Sjef’s garden

I hire a big allotment garden of 100 m2 (120 sq yard) in the east of The Netherlands.

A central path and side-paths of paving stones divide the garden into 6 equal parts.

In each part I grow different plants. In part 1 potatoes, in part 2 cabbage plants, in part 3 root vegetables etc. Next year I grow each vegetable one part further. After 6 years the vegetables grow in the same parts again. This is called crop rotation. Due to crop rotation there are less ground diseases. And the garden soil is not exhausted due to “always the same plants” .

The soil in the garden consists of sand.  It is easy to work with spade, hoe or rake but plants need regular watering to grow. See photos below.

Behind my house I have also a vegetable garden of about 60 m2 (72 sq yard).


Big allotment garden, May 1, 2019


Left half:

In the front part there are big and small lettuce plants, 2 endive plants and a rhubarb plant.

I got a tray with tiny lettuce plants. I have put them in small flower pots, each pot with an insert and a strip. Plants are big enough to replant now.

There are also thin leek plants under a tunnel greenhouse. These leeks have been grown indoors in “shove trays”. Blocks of planting soil with thin leeks have been shoved in (on) the garden soil.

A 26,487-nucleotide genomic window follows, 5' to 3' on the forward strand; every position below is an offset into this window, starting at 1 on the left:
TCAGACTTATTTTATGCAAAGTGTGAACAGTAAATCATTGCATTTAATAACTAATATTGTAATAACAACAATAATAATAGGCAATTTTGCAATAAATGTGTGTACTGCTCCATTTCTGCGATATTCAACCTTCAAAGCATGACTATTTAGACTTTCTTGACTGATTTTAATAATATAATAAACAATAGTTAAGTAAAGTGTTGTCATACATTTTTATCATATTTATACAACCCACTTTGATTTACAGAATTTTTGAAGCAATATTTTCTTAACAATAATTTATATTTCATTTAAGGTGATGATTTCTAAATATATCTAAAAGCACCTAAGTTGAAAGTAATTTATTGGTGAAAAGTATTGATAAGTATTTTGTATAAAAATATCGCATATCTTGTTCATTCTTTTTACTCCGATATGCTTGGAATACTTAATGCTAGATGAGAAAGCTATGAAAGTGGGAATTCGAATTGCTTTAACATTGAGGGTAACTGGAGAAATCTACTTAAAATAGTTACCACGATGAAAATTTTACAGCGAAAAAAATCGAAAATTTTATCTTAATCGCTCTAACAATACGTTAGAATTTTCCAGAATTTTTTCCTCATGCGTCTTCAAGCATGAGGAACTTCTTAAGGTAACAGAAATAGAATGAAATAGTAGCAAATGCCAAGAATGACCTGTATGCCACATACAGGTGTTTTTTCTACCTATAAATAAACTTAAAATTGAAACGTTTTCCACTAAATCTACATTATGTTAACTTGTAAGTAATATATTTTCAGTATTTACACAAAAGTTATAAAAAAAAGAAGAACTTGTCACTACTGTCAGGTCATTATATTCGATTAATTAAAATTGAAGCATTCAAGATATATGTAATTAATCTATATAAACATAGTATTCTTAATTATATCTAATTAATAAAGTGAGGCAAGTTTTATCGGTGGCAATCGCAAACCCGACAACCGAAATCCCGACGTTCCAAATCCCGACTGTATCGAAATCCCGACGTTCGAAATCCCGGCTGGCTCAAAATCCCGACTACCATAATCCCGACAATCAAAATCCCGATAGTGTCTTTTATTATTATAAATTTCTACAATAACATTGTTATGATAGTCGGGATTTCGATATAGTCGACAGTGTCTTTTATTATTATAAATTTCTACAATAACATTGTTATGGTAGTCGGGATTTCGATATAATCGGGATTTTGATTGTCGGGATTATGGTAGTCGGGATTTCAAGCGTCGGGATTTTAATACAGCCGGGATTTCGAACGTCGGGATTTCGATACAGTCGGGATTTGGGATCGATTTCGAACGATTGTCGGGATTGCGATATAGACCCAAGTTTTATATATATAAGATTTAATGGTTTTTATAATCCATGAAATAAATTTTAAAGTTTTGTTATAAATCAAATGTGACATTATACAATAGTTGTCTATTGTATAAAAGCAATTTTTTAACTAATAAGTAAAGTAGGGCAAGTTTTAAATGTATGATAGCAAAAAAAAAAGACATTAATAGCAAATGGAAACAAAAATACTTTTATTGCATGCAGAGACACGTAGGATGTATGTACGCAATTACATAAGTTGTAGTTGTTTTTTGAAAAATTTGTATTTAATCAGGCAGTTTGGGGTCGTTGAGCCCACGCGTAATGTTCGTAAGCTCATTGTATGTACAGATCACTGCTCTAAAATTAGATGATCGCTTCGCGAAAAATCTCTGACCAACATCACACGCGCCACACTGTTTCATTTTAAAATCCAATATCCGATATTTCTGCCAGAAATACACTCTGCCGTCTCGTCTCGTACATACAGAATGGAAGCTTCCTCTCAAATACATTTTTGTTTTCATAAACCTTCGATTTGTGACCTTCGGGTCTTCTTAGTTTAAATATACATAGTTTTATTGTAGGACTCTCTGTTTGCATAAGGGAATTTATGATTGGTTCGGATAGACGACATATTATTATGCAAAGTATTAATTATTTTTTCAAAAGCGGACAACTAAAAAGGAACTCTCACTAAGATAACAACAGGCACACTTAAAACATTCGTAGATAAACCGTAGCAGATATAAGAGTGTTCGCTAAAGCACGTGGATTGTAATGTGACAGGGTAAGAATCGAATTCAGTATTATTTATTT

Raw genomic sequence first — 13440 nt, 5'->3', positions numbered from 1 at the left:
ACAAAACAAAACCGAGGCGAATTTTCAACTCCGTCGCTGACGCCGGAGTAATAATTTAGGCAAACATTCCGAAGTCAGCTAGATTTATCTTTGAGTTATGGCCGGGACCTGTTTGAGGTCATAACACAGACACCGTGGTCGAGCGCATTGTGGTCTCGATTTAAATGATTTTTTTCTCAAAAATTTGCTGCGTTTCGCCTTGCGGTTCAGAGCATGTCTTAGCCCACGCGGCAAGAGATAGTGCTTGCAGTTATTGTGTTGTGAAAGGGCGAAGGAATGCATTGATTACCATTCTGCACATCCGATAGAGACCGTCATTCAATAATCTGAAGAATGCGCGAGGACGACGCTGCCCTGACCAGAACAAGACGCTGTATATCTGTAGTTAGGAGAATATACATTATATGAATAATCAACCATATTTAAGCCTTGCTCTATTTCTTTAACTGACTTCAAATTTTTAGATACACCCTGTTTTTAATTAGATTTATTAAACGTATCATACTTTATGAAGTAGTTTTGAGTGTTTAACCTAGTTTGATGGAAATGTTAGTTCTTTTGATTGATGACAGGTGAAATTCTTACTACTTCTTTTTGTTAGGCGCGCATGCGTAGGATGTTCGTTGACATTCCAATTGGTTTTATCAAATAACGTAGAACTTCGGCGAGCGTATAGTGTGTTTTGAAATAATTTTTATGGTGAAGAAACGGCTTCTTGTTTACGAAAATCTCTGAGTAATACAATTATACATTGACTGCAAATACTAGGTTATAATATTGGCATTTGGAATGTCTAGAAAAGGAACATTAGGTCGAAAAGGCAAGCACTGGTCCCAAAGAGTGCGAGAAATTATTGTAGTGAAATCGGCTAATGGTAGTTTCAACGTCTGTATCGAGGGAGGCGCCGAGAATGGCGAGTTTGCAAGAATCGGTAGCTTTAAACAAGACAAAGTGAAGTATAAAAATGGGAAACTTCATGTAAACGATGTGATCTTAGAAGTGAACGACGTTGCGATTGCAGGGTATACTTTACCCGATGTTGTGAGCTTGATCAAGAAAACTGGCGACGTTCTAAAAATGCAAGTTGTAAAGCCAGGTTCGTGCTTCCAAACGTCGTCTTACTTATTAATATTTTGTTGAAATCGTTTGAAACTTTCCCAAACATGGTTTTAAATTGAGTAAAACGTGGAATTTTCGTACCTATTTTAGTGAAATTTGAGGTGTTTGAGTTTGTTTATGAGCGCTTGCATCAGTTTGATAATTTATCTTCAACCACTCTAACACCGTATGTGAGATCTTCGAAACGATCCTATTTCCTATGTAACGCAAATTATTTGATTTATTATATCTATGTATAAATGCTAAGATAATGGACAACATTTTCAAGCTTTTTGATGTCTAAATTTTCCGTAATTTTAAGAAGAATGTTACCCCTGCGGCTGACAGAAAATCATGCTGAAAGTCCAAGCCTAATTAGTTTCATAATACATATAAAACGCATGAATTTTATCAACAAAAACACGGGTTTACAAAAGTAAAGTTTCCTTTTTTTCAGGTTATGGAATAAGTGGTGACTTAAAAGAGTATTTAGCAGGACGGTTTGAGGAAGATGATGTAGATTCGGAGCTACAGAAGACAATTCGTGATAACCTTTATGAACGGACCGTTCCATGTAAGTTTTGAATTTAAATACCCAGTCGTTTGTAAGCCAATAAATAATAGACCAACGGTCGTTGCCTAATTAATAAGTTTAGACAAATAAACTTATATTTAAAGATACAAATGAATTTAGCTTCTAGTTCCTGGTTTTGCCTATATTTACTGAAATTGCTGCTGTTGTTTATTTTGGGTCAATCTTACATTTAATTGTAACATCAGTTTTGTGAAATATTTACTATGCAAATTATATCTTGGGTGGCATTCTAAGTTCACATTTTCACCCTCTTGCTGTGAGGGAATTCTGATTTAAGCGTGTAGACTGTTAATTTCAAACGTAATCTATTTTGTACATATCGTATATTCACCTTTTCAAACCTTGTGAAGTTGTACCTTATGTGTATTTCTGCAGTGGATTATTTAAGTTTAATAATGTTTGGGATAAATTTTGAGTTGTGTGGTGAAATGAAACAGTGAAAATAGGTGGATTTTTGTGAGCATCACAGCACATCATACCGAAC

At the right side of the tunnel there are 3 lowered planting beds with tiny leeks.

This tunnel has special end plates; flat pieces of perspex, each with an air opening. There is curtain material at both sides of the perspex plate, fixed with screws. Two thick bamboo sticks and a half paving stone push each end plate against the tunnel.

The net curtain material has many tiny holes. The material is well air permeable; you can easily blow air through 2 layers of curtain material. Small insects, like miner flies or leek flies, can not pass this material.

At the long sides of the tunnel (at the outer side), garden earth has been shoved aggainst the tunnel. This earth closes the tunnel at the long sides.

At one long side of the tunnel there are 3 watering tubes, each with a cap. Watering the leek plants (under the tunnel) goes via a funnel and the watering tubes.

This construction makes the tunnel very airy, but still impenetrable for leaf miner flies, leek flies and other small insects.

This info is also to be found in    tip 4)   in chapter Leaf miner flie.


In the middle part there are onion plants, carrots and beetroots.

At the left side (next to the side-path) onion sets have been planted in a furrow on March 1, 2019. There is a layer of hay between the onions. The onion sets (next to the small pieces of corrugated plate) have been planted on April 3. With also hay between plants.

At the far corner (right back) there are summer carrots growing. The carrot plants in the front plant bed have been sown and replanted indoors. Later on, the plants have been shoved on/in the garden soil. See also  tip 20   .

The seeds of the other summer carrot plants have been sown on moist toilet paper. The mini carrot plants have been replanted in the garden soil in the rear plant beds.